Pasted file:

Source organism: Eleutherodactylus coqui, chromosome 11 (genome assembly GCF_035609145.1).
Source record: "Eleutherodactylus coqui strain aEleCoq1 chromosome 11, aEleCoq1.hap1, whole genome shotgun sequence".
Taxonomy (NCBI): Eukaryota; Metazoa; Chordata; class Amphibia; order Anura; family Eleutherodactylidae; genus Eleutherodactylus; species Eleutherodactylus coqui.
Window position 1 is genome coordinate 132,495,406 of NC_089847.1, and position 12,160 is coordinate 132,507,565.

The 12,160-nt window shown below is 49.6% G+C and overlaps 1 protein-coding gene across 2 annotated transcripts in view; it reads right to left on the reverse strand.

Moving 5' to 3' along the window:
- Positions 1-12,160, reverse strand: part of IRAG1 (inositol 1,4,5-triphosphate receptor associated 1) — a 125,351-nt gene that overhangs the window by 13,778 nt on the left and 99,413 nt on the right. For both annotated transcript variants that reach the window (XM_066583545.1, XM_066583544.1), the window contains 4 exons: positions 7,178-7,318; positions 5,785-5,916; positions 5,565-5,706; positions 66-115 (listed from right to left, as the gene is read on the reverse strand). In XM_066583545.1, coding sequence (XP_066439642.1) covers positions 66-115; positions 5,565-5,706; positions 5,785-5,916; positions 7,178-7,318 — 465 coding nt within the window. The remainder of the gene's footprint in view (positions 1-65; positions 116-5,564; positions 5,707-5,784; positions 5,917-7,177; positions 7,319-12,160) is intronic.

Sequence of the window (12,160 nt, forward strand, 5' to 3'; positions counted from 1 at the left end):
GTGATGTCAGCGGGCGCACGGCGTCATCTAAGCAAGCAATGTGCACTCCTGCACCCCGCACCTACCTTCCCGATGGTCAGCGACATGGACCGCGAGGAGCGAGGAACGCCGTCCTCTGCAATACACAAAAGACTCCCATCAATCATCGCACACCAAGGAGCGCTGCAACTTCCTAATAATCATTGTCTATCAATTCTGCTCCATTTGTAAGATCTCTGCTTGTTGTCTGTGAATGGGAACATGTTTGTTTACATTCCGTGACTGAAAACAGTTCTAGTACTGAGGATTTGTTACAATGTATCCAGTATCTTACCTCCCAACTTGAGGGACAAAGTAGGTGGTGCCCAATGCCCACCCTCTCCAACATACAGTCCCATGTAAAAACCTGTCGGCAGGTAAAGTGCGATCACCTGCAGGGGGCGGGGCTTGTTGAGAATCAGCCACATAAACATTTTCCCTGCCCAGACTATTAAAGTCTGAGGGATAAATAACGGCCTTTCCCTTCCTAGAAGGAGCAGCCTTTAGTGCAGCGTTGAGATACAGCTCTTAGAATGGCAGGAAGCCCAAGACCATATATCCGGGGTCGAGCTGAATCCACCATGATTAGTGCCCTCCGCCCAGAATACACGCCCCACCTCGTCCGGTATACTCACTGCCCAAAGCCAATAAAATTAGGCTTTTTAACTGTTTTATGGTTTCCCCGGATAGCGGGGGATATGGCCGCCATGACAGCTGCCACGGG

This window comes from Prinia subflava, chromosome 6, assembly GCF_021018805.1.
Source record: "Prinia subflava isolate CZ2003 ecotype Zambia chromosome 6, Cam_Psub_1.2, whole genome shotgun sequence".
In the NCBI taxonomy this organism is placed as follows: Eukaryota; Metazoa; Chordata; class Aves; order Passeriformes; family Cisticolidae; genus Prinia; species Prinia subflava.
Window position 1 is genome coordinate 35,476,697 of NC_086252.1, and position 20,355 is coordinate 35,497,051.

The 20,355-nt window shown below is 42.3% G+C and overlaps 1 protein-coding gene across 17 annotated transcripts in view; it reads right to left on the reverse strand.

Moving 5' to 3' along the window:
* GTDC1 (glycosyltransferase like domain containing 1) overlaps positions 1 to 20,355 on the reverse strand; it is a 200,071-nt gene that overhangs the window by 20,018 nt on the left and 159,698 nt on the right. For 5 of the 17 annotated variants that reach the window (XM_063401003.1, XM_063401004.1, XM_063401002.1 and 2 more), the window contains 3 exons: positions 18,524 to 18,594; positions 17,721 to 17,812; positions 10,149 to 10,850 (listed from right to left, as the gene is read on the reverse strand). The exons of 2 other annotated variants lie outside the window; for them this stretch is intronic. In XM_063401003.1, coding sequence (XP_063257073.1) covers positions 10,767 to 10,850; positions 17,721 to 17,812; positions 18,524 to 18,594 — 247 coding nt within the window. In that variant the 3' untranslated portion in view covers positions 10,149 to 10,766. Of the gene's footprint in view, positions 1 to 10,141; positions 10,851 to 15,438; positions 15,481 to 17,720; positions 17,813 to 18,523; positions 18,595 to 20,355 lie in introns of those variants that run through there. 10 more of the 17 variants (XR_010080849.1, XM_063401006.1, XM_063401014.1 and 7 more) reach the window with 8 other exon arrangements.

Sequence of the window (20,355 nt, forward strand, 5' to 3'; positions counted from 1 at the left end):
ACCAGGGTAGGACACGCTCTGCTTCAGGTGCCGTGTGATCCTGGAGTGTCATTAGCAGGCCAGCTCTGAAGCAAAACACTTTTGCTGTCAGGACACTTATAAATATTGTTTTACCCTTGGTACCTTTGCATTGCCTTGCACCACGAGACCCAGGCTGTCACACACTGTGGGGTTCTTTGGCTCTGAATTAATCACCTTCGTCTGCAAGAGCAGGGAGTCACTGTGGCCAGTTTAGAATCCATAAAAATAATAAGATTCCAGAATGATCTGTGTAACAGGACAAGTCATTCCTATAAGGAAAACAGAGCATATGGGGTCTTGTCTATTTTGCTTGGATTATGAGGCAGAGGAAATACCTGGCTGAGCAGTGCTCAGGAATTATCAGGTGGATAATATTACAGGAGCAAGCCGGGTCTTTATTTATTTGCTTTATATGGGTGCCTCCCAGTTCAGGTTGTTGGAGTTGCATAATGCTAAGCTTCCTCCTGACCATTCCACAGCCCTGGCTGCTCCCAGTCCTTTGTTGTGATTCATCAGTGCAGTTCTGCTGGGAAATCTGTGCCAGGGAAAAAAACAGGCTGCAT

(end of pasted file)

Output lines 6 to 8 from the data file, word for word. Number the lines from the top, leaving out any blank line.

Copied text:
Moving 5' to 3' along the window:
- Positions 1-12,160, reverse strand: part of IRAG1 (inositol 1,4,5-triphosphate receptor associated 1) — a 125,351-nt gene that overhangs the window by 13,778 nt on the left and 99,413 nt on the right. For both annotated transcript variants that reach the window (XM_066583545.1, XM_066583544.1), the window contains 4 exons: positions 7,178-7,318; positions 5,785-5,916; positions 5,565-5,706; positions 66-115 (listed from right to left, as the gene is read on the reverse strand). In XM_066583545.1, coding sequence (XP_066439642.1) covers positions 66-115; positions 5,565-5,706; positions 5,785-5,916; positions 7,178-7,318 — 465 coding nt within the window. The remainder of the gene's footprint in view (positions 1-65; positions 116-5,564; positions 5,707-5,784; positions 5,917-7,177; positions 7,319-12,160) is intronic.

Sequence of the window (12,160 nt, forward strand, 5' to 3'; positions counted from 1 at the left end):